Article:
CommonSensei "Black Belt in Life"

Dojo 道場

dojo

04 Jan

2020

Throughout the CommonSensei curriculum, I constantly reference “Dojo.”

Western society immediately associates the term “dojo” with “Karate Schools,” and rightfully so (martial arts studios are popular dojos), but they are NOT exclusive.

“While 100% of karate schools are dojos, not all dojos are karate schools.” -Bill Viola jr.

You see a dojo is simply a place to find your “way” or do (道). Do is pronounced like cookie “dough. “That “way” can be found in hundreds of art forms (archery, preparing tea, karate etc.). Each art is just a means to an ends. The physical skill associated develops your character along the path. Your 道 is your philosophy, ideology, methodology all wrapped into one. 道 dictates your lifestyle, passion and purpose.

DO (道) means “WAY” and JO (場) means Place. It is pronounced like cookie “dough,” and can reference a school or discipline. A dojo can be anywhere: a building, park, or basement. The term is rooted in Buddhism describing temples where monks for follow the path.

SENSEI SAYS: Chinese call 道 Tao or Dao. also meaning path, or way.

“Welcome to my dojo of life skills.  This blog shares my “,” or Violosophy.” In America we often say life imitates art, in Japan life is art.

dojo
Japan, Tokyo Senso-ji, Buddha hands, close-up

FYI: Some famous 道 DO

  • Aikidō (合気道), the way of harmonious spirit
  • Budō (武道) martial way
  • Bushido (武士道 ) way of the warrior
  • Chadō/sadō (茶道) the way of tea
  • Gendai budō (現代武道), modern warrior way, the group of martial disciplines that arose after the Meiji restoration
  • Hapkido (합기도; 合氣道), the way of the harmonious spirit
  • Iaidō (居合道), a Japanese martial art associated with the smooth, controlled movements of drawing the sword
  • Jōdō (杖ō), the Way of the jō, wooden staff fighting
  • Jūdō (柔道), the “gentle way”, a grappling martial art
  • Jūkendō (銃剣), the way of the bayonet, bayonet fighting
  • Kadō (華道) the way of flower
  • Karatedō or karate (空手道), the Way of the empty hand, Okinawan boxing
  • Kendō (剣道), the Way of the sword, fencing with bamboo swords
  • Kumdo (劍道) Korean kendō
  • Kyūdō, (弓道), the Way of the bow, archery, Hand-to-hand fighting recently evolved from karate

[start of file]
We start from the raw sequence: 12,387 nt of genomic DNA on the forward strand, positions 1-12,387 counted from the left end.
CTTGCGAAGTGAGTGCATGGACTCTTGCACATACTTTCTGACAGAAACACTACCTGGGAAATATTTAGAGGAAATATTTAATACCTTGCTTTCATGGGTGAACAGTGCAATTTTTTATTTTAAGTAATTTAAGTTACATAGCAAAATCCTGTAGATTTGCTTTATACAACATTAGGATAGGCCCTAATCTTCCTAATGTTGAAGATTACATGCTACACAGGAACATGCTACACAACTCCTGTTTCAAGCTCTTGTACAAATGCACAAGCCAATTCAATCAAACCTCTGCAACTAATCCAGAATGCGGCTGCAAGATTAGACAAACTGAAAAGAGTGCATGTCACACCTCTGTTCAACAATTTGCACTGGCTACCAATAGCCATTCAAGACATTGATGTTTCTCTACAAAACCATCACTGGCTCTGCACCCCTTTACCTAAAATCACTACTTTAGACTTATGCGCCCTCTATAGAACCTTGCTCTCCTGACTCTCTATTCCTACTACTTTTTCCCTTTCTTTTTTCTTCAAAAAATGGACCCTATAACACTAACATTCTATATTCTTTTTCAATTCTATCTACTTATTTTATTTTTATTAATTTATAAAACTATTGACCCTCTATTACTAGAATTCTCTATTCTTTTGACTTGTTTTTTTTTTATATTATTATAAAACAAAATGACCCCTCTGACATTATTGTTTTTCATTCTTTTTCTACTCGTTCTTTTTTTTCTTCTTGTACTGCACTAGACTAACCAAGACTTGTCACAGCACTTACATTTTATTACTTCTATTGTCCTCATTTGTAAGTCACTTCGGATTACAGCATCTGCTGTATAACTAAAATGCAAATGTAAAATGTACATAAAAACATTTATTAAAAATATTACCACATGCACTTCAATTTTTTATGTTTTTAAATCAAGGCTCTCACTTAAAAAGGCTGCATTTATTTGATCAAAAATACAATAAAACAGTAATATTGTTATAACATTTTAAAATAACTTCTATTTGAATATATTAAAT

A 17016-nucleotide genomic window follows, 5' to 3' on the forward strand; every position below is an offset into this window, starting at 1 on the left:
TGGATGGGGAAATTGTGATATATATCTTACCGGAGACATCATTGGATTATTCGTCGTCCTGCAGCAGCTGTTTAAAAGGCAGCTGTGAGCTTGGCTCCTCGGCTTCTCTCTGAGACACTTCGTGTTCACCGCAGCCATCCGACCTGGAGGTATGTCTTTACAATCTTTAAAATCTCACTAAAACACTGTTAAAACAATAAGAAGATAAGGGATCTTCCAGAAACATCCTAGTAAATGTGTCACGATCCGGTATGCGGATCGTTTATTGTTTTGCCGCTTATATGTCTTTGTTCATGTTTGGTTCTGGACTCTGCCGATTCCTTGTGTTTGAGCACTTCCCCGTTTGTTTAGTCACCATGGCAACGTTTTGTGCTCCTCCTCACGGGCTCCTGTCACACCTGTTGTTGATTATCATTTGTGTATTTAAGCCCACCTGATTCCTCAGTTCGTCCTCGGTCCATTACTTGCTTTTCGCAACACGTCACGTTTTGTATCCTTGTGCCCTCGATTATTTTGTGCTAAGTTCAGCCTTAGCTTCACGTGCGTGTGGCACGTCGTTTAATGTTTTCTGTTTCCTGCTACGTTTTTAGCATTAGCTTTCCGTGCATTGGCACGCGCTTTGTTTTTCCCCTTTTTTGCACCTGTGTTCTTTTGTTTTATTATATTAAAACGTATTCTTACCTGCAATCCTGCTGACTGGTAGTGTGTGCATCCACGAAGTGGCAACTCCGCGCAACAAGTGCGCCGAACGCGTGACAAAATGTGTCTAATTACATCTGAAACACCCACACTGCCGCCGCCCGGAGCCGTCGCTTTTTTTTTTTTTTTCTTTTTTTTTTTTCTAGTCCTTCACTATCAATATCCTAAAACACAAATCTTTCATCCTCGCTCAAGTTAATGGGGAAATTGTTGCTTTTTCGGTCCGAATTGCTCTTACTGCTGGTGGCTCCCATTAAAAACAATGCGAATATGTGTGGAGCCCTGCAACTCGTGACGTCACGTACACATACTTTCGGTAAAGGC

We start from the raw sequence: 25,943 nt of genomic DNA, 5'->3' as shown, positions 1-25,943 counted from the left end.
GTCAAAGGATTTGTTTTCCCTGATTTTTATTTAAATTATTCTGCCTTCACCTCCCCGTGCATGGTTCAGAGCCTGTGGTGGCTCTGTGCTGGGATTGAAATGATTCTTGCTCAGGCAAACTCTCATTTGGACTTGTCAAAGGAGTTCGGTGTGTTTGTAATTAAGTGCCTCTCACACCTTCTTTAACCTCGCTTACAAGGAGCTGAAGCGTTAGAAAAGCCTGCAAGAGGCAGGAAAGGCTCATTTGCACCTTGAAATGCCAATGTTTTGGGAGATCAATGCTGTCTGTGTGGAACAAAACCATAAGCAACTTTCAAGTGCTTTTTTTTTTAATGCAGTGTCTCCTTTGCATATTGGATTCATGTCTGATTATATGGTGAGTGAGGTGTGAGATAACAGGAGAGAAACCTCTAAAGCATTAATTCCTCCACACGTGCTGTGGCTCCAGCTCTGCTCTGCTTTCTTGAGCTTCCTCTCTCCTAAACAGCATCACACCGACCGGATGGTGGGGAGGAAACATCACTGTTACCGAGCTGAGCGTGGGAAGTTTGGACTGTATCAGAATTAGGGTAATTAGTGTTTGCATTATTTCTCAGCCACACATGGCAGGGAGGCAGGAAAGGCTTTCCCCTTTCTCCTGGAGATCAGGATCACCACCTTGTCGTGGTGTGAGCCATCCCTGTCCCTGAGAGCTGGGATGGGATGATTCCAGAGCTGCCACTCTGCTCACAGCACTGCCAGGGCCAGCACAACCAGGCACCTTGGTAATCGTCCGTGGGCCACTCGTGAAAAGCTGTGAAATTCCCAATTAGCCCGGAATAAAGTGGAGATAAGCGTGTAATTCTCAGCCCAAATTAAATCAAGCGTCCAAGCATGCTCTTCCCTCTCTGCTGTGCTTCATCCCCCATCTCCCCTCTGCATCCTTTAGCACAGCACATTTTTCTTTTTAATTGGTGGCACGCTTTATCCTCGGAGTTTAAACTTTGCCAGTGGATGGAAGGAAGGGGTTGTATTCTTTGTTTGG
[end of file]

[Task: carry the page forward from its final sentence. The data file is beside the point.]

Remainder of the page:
• Kobudo (古武道) old martial way
  • Jeet Kune Do (截拳道) the way of the intercepting fist
  • Okinawan Kobudō (沖縄古武道) old martial way of Okinawa
  • Sadō, chadō (茶道) the way of tea, Japanese Tea ceremony
  • Shodo (書道) the way of calligrapy
  • Tang soo dō (唐手道) the way of Tang hand (Chinese dynasty hand)
  • Taekwondō (태권도; 跆拳道), the Way of the foot and the fist
  • Taidō (躰道), the Way of the body, Hand-to-hand fighting evolved from Okinawan karate
  • Yado (弓道) way of the bow
  • Yoseikan Budō (養正館武道), the teaching truth place warrior Way

The truth is, anything can be a dō 道 or way. Take sojido (掃除道) for instance. It is the way of cleaning up. Soji is simply cleaning, but is sort of a custom in Japan.

In fact, the Japanese take great pride in cleaning up in general. The students clean up their own schools, and the workforce cleans their own office. The idea of respecting their environment is entgrained. o-soji is a “great cleaning” cultivates a sense of pride in your dojo. It maintains humbleness and modesty. Japanese students each have their own zokin (washrag) many times had stitched. The value of cleanliness is held high. The Japanese proverb “work of self, obtainment of self”, reminds us that your work is your own reward.

Recommended reading: Karate-Do: My Way of Life by Gichin Funakoshi. FYI: the kanji (道) “way” is also part of the Japanese word for “principle” or “morality” dotoku 道徳. It is a fundamental philosophy of a person.

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Bill Viola Jr.

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